LHX3: an insightful model of pituitary hormone deficiency
S. Rhodes1,2, R. Malik2, S. Park2 & K. Prince2
Our goal is to better understand the molecular and cellular nature of paediatric combined pituitary hormone deficiency diseases in order to facilitate improved diagnosis, treatment, and family counselling. LIM-homeodomain transcription factors regulate many aspects of development and mutations in the genes that encode these regulatory proteins are associated with several diseases. The LHX3 LIM-homeodomain protein is critical for pituitary gland organogenesis and some nervous system development. Loss of function of the LHX3 gene can cause complex paediatric syndromes involving combined pituitary hormone deficiency, limited neck rotation, hearing loss, and other symptoms. In recent studies, we have described patients with mutations in the LHX3 gene and we have investigated the aberrant mechanisms underlying loss of function of the gene or protein. Using gene knock-in technology to alter the mouse genome to mimic a human mutation in the LHX3 gene, we have generated a mouse model of paediatric combined hormone deficiency disease. This resource is allowing analyses of the developmental aspects of the disease using cellular and proteomic approaches and has also permitted studies of the influences of genetic background on the varied phenotypic outcomes of human transcription factor gene mutations. To understand the mechanism by which the human LHX3 gene is itself regulated, we have used transgenic approaches to characterise genomic promoter and enhancer elements that guide temporal and spatial expression of the gene in the endocrine and nervous systems. We are also investigating the mechanism by which LHX3 proteins interact with chromatin-associated regulatory complexes to modulate anterior pituitary gene expression. Supported by NIH HD42024 to SJR.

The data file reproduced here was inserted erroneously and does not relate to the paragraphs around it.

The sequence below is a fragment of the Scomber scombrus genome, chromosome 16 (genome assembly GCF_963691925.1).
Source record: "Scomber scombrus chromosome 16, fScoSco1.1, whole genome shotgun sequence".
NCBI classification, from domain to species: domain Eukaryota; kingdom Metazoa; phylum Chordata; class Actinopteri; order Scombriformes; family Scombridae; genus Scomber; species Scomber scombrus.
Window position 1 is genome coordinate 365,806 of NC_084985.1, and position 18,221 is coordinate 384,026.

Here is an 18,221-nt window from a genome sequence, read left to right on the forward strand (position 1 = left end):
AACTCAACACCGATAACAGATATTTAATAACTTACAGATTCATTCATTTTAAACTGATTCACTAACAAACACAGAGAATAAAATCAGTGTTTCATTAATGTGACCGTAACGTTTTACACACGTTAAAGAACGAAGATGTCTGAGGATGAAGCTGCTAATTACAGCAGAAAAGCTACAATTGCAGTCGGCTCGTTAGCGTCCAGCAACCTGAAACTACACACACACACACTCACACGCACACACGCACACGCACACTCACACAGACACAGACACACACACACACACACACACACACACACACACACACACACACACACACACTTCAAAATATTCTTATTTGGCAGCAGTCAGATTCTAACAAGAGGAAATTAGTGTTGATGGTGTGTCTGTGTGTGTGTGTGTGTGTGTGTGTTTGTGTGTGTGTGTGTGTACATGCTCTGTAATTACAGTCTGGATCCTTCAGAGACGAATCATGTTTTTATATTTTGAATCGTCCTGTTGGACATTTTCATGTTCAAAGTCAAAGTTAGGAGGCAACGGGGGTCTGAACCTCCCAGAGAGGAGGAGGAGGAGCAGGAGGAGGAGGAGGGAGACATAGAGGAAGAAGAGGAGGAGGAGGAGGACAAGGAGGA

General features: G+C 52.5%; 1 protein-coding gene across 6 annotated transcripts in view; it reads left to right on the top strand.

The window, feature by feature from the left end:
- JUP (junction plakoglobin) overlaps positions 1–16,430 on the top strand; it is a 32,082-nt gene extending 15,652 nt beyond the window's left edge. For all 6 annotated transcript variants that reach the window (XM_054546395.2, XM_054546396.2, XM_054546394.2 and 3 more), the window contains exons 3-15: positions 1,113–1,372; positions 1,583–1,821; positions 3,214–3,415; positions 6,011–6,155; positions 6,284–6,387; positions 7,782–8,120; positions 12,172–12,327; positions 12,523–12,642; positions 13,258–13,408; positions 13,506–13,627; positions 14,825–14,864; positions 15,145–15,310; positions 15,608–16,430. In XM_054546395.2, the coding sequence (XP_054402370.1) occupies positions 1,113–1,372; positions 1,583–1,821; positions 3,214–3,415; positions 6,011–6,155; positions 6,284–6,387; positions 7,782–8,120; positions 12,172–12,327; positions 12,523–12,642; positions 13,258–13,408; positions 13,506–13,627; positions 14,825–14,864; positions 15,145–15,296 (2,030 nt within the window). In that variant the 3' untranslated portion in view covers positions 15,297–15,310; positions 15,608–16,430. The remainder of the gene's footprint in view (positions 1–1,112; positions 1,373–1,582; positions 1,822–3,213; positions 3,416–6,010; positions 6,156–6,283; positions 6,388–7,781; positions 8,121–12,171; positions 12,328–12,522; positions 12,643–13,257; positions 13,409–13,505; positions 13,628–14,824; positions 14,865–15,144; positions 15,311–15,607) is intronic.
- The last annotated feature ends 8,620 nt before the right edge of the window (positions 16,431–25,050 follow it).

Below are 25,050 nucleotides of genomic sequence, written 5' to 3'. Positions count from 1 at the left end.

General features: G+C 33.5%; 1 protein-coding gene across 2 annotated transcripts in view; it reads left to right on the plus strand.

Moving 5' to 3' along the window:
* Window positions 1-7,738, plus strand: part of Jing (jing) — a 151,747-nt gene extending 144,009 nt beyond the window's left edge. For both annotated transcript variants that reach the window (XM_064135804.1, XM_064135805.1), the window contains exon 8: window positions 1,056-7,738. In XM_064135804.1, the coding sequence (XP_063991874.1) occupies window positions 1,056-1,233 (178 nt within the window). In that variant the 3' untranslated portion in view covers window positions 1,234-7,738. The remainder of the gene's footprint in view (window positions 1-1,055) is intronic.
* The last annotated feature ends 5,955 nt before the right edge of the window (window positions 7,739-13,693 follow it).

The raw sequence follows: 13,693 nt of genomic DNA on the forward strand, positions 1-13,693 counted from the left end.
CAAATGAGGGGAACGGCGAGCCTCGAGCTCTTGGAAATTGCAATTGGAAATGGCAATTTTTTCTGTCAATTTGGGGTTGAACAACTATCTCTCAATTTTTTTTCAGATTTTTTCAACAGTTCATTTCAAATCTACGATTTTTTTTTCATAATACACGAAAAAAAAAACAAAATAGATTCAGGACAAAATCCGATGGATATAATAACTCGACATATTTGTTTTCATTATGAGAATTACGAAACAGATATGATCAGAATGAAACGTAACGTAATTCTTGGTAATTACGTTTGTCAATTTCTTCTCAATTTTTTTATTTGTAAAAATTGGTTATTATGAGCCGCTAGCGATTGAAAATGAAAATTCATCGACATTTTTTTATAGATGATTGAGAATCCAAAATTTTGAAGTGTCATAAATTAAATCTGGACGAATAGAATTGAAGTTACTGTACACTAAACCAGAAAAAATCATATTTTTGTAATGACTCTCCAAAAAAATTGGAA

Declaration of interest: The authors declare that there is no conflict of interest that could be perceived as prejudicing the impartiality of the research project.
Funding: This work was supported, however funding details are unavailable.